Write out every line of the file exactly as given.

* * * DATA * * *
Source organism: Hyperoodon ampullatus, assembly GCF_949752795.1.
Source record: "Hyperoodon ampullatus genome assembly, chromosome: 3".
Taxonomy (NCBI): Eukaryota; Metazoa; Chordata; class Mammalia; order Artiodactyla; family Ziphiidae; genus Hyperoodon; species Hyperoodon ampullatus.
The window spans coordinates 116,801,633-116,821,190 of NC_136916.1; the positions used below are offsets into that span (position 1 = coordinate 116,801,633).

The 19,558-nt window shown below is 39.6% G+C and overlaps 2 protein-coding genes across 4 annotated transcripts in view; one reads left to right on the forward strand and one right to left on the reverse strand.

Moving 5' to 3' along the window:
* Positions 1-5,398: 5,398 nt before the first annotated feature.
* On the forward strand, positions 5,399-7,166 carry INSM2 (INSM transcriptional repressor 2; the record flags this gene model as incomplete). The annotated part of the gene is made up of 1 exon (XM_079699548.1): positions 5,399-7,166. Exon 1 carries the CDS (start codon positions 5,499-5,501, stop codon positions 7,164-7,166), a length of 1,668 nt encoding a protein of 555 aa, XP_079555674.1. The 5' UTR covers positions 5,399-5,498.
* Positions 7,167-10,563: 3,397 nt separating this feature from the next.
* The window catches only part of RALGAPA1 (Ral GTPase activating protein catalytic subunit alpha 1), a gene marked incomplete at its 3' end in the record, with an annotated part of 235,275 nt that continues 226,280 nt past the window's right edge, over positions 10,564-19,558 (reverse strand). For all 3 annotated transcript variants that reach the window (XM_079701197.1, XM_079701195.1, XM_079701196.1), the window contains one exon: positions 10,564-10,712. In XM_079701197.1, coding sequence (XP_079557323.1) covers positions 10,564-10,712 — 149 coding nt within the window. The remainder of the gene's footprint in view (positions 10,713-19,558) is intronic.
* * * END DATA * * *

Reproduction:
Source organism: Hyperoodon ampullatus, assembly GCF_949752795.1.
Source record: "Hyperoodon ampullatus genome assembly, chromosome: 3".
Taxonomy (NCBI): Eukaryota; Metazoa; Chordata; class Mammalia; order Artiodactyla; family Ziphiidae; genus Hyperoodon; species Hyperoodon ampullatus.
The window spans coordinates 116,801,633-116,821,190 of NC_136916.1; the positions used below are offsets into that span (position 1 = coordinate 116,801,633).

The 19,558-nt window shown below is 39.6% G+C and overlaps 2 protein-coding genes across 4 annotated transcripts in view; one reads left to right on the forward strand and one right to left on the reverse strand.

Moving 5' to 3' along the window:
* Positions 1-5,398: 5,398 nt before the first annotated feature.
* On the forward strand, positions 5,399-7,166 carry INSM2 (INSM transcriptional repressor 2; the record flags this gene model as incomplete). The annotated part of the gene is made up of 1 exon (XM_079699548.1): positions 5,399-7,166. Exon 1 carries the CDS (start codon positions 5,499-5,501, stop codon positions 7,164-7,166), a length of 1,668 nt encoding a protein of 555 aa, XP_079555674.1. The 5' UTR covers positions 5,399-5,498.
* Positions 7,167-10,563: 3,397 nt separating this feature from the next.
* The window catches only part of RALGAPA1 (Ral GTPase activating protein catalytic subunit alpha 1), a gene marked incomplete at its 3' end in the record, with an annotated part of 235,275 nt that continues 226,280 nt past the window's right edge, over positions 10,564-19,558 (reverse strand). For all 3 annotated transcript variants that reach the window (XM_079701197.1, XM_079701195.1, XM_079701196.1), the window contains one exon: positions 10,564-10,712. In XM_079701197.1, coding sequence (XP_079557323.1) covers positions 10,564-10,712 — 149 coding nt within the window. The remainder of the gene's footprint in view (positions 10,713-19,558) is intronic.